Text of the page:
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What Can I Do to Help My Friend Who Struggles Sexually?

April 5, 2010

Many of us are in supportive roles for those who are struggling sexually.  You might be a pastor, a counselor, a spouse, or a concerned friend.  You are close to someone who has confessed their sexual sin to you and your friend needs your help. 

What can you DO that will help your friend who struggles sexually? – TODAY

What can SAY that will help your friend who struggles sexually? – TUESDAY

What should I NOT SAY to my friend who struggles sexually?  – WEDNESDAY


Knowing what to say and how to respond can be challenging.  You may have known your friend in one context, and now you know him in a totally new context.  His “big reveal” might be shocking news to you too.  You are probably learning of his secret behaviors and of their deep struggles for the first time.  His behaviors and second life might be a surprise to you.  Or he may have even sinned against you and broken you trust. 

Those who struggle sexually usually have a thin support structure.  Their friends have left them instead of pursued them.  They have been labeled and rejected.  Their friends might have been so hurt by their revelation that they don’t want to be close any more. 

Yet the sexual struggler needs help.  He is sick, broken and hurting. 

If your friend was in a car accident, you would speed to the hospital to be by his side.  You would stay for hours at the hospital to pray, visit with family, and hurt with him.  You would be focused on his pain and his recovery.  You would drop other things that were important to you so you could be a “real friend” to him.  Wouldn’t you? 

We have to treat our friend with sexual struggles like we do a car accident victim.  Your friend just had a major traumatic event happen.  He confessed to a secret life.  His spouse and kids may be on the way out.  He is probably feeling hopeless or suicidal.  You have an opportunity to rush to his side and be a real friend.  God has put your friend in your circle of influence for a reason and for special circumstances like this. 

Even though you are not a trained expert in sexual addiction, you can still help.  You may not be the “skilled help” that he needs, but you can be a support and someone who “walks in the mud” with him.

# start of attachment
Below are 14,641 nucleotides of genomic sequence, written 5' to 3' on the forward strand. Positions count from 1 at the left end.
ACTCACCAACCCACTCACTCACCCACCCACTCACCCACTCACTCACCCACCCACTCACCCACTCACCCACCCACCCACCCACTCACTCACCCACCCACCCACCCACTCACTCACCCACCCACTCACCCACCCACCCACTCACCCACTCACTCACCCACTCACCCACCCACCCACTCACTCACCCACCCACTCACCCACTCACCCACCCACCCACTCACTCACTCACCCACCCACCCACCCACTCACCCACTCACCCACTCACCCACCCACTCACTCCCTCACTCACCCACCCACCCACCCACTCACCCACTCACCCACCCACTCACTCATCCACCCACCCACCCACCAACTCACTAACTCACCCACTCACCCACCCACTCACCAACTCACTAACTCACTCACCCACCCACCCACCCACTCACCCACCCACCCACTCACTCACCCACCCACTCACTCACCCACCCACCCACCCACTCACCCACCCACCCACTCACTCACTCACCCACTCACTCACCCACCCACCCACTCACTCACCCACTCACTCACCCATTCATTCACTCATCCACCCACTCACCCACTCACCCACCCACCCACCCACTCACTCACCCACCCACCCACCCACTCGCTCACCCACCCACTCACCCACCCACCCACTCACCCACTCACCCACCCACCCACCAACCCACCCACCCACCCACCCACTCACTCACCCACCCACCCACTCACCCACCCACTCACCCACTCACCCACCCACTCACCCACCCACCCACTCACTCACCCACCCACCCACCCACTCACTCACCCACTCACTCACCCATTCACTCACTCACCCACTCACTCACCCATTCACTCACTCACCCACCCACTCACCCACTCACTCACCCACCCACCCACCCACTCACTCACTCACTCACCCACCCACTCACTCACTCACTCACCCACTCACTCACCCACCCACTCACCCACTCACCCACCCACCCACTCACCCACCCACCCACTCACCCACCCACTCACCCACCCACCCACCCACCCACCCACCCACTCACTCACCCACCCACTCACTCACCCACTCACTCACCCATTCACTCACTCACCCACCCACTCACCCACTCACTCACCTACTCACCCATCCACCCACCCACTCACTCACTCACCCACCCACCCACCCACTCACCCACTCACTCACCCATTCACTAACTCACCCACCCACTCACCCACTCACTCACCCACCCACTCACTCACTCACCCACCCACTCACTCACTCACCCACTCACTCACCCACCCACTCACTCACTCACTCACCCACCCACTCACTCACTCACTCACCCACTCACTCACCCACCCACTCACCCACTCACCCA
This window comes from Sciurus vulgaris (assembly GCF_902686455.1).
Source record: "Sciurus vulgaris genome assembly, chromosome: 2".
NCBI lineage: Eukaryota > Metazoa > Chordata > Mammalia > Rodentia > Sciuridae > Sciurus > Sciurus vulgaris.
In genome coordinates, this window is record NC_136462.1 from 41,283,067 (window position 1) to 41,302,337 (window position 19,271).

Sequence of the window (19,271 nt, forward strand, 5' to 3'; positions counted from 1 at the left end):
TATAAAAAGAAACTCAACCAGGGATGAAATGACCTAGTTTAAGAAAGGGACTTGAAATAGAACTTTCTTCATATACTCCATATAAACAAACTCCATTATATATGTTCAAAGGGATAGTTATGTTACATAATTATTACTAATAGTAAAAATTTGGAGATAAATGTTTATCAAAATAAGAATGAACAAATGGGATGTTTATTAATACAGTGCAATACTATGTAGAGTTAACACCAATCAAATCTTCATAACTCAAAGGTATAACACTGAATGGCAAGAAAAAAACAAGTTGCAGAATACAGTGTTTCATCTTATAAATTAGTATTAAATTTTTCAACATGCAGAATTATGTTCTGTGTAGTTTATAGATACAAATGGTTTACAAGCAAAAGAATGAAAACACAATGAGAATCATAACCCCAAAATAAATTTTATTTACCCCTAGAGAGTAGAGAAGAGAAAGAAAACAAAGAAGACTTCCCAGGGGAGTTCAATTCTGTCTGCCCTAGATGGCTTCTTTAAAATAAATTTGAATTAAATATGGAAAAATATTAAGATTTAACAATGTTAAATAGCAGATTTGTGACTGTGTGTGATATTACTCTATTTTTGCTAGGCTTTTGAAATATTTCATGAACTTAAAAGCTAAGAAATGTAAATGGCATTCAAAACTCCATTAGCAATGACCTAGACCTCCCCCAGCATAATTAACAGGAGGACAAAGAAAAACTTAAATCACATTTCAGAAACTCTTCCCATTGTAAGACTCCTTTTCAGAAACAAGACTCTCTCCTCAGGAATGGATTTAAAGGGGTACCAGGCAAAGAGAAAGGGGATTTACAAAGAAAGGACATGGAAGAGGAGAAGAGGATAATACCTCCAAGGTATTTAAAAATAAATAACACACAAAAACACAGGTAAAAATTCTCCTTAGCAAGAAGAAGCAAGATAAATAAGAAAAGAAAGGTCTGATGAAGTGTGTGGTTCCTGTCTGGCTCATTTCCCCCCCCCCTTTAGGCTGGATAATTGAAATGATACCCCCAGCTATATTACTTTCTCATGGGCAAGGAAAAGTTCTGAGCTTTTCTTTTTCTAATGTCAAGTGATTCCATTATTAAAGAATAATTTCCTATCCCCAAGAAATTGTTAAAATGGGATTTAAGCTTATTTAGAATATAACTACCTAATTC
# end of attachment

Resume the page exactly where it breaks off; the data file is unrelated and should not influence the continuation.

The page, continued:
Your friend’s health and recovery is not up to you.  That should take the pressure off you.  All of Heaven and your friend’s future is not riding on what you do or don’t do.  Your job is to comfort, encourage, believe in his potential to recover, and support.  Your job is to get in the mud with him, get dirty, and help him out in the best way you can.

Here are some suggestions on how to be a “presence” in your friend’s life, things you can say, and things you should avoid saying. 


1.  Be a regular presence – Your words are not as important as your presence.  Stand by your friend’s side.  Visit with him often.  Take him out to lunch.  Spend time with your friend who is freshly working through the effects of the trauma. 


2.  Give your friend a hug – Your physical presence is huge.  A simple thing like a hug communicates your care.  It reinforces a sense of brotherhood or sisterhood.  It also helps your friend know you are pursuing him instead of keeping your distance. 

3.  Pray for your friend – Since your friend’s sexual struggle is beyond his ability (and yours) to fix, take it to God.  Whether you know it or not, you will be the hands, arms and mouth of God as you spend time with your friend. 

Leave a comment on the blog

  1. Daria permalink
    April 5, 2010 1:40 pm

    How do I gethelp for myself? I’ve alenated everyone. Noone could possibly understand and because I’m 43 and single everone either thinks I’m a slut or lesbian because I habe to keep my life so secretive. I’m drowning infear and insecurity. Shame and disgust are the only things fill the void which once used to be a soul.

    • April 6, 2010 8:10 pm

      Hi Daria,

      Thanks so much for commenting on the blog.

      It sounds like you are in such great pain. We want you to know that your situation is not hopeless. There are so many like you that are suffering and hurting.

      It has taken a lot of years for those of us with sexual struggles to get where we are. Change, healing, and purity doesn’t happen overnight, but it can happen. It has happened to us, many others, and can happen to you.

      We just want you to know that we care. Even though we’ve never met, we hurt with those who email us. We pray for those who email us.

      Some questions:
      Q: Do you have anyone you can talk to or reach out to?
      Q: Do you have a counselor, minister, or close friend who can support you during this difficult time?

      Q: What is your story? We want to know how to assist you further?

      We are praying for you right now!

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